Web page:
How to use runMenuCommand() in python script?



  • How to call nested commands? For example, if I want to call View - Show Symbol - Show Indent Guide, I tried
    notepad.runMenuCommand('View\Show Symbol','Show Indent Guide')
    and
    notepad.runMenuCommand('View','Show Indent Guide')
    , but nothing happens.

    Also, I want to invoke one python script through another one. I tried notepad.runPluginCommand('Python Script','Scripts\anotherScript') . Didn’t work.
    I also tried making anotherScript a menu item (through python script configuration) first, and then notepad.runPluginCommand('Python Script','anotherScript'). Also didn’t work.

    Thanks in advance.



  • @古旮

    for builtin menu function you do use menuCommand, for foreign menus like the famous TextFX you use runMenuCommand.

    To answer your first question notepad.menuCommand(MENUCOMMAND.VIEW_INDENT_GUIDE)

    Concerning your second question I would say it depends what exactly is needed to be done like providing arguments …
    What about using the python way and importing it?

    Eko



  • @古旮,

    It turns out you don’t need to prefix with the “View” menu first:
    notepad.runMenuCommand('Show Symbol','Show Indent Guide')

    From the PythonScript console, if you want to run a script, the syntax is notepad.runPluginCommand('Python Script', 'anotherScript') – whether that script is only in the Scripts submenu, or whether it’s also been made a menu-item through the Configuration. At least for me, on NPP 7.5.8 with PythonScript 1.3.0.0.

    However, when I tried to run one script from another, I got a dialog box: “Another script is currently running. Running two scripts at the same time could produce unpredicable [sic] results, and is therefore disabled.” So they obviously don’t want you doing it that way.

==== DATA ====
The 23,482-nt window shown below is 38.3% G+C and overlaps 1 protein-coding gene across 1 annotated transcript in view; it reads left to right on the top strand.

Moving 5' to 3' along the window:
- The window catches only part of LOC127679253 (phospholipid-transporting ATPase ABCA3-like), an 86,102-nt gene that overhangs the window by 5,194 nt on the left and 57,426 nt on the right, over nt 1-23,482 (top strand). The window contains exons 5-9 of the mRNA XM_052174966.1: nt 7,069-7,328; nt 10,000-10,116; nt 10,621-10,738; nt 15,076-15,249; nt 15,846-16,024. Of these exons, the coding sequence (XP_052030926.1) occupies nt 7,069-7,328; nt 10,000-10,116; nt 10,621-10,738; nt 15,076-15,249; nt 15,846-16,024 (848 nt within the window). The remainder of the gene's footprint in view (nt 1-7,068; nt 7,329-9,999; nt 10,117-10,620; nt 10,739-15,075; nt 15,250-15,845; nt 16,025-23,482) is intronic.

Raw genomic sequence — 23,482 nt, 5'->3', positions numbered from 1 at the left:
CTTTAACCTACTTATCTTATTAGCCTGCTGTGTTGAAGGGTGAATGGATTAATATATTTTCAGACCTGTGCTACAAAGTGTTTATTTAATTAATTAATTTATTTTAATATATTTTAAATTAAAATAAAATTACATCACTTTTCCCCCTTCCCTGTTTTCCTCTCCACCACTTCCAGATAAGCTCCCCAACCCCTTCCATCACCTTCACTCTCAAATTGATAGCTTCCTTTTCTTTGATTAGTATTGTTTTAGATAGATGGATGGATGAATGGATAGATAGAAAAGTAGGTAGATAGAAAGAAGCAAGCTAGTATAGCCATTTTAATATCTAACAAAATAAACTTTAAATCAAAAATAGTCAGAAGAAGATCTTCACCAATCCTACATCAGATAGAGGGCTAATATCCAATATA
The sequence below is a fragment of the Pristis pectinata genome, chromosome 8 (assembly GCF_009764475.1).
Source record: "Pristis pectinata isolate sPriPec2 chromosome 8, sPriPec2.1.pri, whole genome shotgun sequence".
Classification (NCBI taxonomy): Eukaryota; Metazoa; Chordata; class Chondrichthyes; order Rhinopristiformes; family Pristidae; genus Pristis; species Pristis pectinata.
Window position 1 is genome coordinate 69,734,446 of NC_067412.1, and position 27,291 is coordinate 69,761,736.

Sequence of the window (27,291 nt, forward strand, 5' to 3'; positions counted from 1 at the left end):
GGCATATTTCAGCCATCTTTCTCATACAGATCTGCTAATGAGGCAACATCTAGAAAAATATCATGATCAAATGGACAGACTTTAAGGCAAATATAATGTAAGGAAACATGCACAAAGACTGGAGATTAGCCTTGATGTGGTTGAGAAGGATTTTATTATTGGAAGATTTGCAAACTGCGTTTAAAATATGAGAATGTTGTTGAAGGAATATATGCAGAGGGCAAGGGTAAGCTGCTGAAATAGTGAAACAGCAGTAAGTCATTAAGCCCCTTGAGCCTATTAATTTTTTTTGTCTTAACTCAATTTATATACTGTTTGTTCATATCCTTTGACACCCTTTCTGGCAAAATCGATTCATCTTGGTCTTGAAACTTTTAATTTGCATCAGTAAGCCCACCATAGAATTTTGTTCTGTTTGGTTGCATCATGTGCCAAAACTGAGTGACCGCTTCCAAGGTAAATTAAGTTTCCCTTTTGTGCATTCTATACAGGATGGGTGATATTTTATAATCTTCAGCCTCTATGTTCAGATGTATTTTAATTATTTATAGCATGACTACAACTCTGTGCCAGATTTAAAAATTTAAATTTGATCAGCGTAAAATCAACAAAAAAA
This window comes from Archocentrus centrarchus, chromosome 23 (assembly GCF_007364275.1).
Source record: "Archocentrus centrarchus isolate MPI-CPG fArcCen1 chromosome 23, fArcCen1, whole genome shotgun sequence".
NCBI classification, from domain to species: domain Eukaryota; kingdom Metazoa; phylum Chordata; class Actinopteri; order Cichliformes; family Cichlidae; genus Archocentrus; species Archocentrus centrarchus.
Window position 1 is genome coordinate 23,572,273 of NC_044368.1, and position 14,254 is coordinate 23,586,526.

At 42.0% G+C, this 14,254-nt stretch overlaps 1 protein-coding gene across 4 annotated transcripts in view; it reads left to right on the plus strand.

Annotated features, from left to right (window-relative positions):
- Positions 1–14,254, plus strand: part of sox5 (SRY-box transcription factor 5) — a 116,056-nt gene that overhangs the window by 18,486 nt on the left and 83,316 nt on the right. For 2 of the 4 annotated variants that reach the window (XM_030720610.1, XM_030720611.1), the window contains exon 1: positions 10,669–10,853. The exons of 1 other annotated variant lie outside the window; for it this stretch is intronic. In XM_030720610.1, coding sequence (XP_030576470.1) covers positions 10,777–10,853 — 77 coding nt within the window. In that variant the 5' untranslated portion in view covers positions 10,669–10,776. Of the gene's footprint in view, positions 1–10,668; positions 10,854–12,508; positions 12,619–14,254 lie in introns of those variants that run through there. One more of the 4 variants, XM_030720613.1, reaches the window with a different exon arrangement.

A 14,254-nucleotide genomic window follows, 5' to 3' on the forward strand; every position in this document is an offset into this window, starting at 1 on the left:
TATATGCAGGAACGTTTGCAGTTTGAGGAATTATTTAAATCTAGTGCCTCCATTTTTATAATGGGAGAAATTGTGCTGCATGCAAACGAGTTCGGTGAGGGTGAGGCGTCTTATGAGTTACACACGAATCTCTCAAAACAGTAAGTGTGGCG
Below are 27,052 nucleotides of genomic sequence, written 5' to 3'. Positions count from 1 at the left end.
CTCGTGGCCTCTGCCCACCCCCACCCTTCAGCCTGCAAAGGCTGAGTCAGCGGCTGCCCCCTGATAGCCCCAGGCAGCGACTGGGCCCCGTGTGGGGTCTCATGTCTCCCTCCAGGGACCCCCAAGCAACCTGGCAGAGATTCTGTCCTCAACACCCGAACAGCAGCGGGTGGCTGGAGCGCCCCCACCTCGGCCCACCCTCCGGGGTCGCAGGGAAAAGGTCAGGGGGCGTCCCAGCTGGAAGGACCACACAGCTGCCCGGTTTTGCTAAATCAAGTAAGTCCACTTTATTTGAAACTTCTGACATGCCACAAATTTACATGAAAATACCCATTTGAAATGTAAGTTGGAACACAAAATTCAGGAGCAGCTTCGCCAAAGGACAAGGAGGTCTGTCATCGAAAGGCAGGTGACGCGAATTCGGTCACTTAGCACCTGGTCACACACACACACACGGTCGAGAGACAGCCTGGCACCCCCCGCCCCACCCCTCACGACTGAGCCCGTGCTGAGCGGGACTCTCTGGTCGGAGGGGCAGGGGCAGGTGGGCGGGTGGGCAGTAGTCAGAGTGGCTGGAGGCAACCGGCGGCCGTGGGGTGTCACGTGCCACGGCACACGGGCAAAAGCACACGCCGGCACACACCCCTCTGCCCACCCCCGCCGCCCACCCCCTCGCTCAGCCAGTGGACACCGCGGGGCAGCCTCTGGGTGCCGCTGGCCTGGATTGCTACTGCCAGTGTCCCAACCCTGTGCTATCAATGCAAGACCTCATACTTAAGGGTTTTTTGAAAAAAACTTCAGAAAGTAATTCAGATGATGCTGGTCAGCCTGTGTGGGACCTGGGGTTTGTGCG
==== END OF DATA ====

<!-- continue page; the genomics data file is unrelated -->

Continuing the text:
I had partial success in using Python’s import syntax:

    console.show()
    console.write("Hello World")
    import SomeOtherScript
    # note that you drop the ".py" off of SomeOtherScript.py
    

    If I ran this, it would write to the PythonScript console, then attempt to run SomeOtherScript. However, the attempt would only be successful if SomeOtherScript.py included the from Npp import *: most of my scripts rely on that having been imported in startup.py, but apparently when you add the level of indirection through import, it loses that overhead. When I added from Npp import *, then it would work.

    As a second “however”: it would also only import/run the extra script once. If I tried again, it wouldn’t. My experiments and researched showed that it’s because the “module” (script) has already been “imported”, and since the PythonScript module has just one instance of Python, it stays “imported”. I have some ideas on how to get around that … but not enough time to get to that right now. I’ll come back to this later today.



  • @古旮,

    Okay, I found a couple more minutes right away while waiting for something else to get ready:

    If the primary script is below, and if anotherScript.py starts with from Npp import *, (and if primaryScript.py and anotherScript.py are in the same directory), then I believe the following will work: it will re-run anotherScript every time primaryScript is run.

    console.show()
    console.write("\nHello World\n")
    
    # run the script called "anotherScript.py":
    if 'anotherScript' in globals():
        console.write("anotherScript already exists\n")
        reload(anotherScript)
    else:
        console.write("anotherScript will be loaded\n")
        import anotherScript